Two contrasting portraits of exorcism in the Roman period for patients with symptoms consistent with epilepsy, drawn by Josephus (A.J. 8.45–47) and Lucian (Philops. §16), illustrate a substantial albeit contested diffusion of that ancient technique from the Jewish tradition to a wider Mediterranean public. The process is reflected in a similarly complex traditional background and textual composition of a group of inscribed Greek amulets for epilepsy. A sidelight on attitudes towards the practice of exorcism, on its way to wider popularity, and the conception of epilepsy is cast by these amulets, which have not yet been studied as a group. Their texts witness the application of precise Greek medical terminology, yet to an end, and in a compositional company, that authors in the Hippocratic tradition would have rejected. More generally, the artifacts offer a cross-section of amuletic practice and its diversity in the Roman and late ancient periods.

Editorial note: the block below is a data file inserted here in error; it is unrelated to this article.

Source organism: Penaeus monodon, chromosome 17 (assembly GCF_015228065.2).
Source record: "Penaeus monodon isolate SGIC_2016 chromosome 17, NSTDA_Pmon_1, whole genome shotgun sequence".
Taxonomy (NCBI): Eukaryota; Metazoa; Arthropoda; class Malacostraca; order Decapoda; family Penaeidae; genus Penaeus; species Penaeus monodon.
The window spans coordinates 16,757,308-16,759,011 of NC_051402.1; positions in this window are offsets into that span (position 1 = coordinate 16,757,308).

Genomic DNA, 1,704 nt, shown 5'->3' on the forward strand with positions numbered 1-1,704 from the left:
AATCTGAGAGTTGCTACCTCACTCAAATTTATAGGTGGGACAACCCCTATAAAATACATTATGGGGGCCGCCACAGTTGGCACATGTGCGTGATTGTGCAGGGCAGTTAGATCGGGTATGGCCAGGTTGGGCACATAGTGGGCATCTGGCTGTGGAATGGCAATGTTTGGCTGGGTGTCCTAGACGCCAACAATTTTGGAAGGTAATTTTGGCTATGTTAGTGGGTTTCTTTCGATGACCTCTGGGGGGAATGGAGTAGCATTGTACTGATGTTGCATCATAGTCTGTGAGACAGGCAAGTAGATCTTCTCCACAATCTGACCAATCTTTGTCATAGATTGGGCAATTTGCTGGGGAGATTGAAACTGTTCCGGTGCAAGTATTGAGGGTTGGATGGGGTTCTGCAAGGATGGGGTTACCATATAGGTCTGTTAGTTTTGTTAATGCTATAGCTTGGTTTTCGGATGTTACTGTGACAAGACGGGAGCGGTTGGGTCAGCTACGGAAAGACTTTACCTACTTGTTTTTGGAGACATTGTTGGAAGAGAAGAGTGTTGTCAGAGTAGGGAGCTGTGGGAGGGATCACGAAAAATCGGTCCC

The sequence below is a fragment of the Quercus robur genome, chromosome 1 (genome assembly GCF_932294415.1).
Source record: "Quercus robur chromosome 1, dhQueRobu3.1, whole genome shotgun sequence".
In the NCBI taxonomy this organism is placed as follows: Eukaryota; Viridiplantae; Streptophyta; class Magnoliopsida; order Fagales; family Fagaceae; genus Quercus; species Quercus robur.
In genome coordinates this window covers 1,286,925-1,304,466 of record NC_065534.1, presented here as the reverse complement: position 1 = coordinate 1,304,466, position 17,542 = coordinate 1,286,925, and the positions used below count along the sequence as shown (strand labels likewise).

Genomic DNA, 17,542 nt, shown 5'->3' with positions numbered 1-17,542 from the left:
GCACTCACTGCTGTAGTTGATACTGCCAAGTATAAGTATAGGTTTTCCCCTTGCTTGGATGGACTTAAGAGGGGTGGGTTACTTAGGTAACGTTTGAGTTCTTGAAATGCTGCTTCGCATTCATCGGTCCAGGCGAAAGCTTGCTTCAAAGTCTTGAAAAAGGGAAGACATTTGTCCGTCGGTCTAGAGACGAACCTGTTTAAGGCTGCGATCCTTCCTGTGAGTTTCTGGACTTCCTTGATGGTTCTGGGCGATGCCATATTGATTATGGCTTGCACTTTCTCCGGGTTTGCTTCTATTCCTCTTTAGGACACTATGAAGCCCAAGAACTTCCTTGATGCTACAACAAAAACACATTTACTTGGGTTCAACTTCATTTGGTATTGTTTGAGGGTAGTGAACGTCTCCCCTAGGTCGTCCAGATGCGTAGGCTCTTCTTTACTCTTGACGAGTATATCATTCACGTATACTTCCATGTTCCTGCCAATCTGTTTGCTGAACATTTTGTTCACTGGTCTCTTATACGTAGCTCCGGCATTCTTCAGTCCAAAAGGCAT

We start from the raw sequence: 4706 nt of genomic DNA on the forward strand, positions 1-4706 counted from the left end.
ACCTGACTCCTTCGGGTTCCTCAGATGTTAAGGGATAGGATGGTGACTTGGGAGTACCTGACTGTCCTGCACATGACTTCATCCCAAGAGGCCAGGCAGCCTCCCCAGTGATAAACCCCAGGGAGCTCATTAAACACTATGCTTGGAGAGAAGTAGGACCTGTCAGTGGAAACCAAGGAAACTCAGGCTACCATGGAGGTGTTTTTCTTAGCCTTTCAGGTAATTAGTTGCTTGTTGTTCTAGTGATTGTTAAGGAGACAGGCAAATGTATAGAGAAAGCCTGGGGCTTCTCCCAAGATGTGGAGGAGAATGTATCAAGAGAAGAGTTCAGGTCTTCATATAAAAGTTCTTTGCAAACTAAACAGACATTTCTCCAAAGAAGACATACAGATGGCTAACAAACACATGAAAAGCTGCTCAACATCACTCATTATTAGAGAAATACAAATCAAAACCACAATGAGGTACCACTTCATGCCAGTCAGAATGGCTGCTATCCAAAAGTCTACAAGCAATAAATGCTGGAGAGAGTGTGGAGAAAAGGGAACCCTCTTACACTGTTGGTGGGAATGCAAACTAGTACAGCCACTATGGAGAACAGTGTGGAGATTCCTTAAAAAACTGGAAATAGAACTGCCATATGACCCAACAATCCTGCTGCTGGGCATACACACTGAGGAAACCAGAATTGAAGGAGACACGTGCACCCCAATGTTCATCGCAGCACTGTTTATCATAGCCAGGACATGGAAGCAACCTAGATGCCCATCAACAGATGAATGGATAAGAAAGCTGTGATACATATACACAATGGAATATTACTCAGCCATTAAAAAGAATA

This zuta provides an edition of a new copy of a known piyyut by Abraham ibn Ezra, ‘Goat beautiful of voice’ (יַעְלָה יְפַת קוֹל), with translation, full collation, and commentary. This copy, now in the collection of the University of Michigan (P.Mich. inv. 531), offers some valuable new readings as well as evidence for the readership of Ibn Ezra in a provincial setting in medieval Egypt, as its provenance can be traced to the city of Medinet el-Fayyūm; the text can be added to evidence for a Jewish presence there, of which an overview is also given.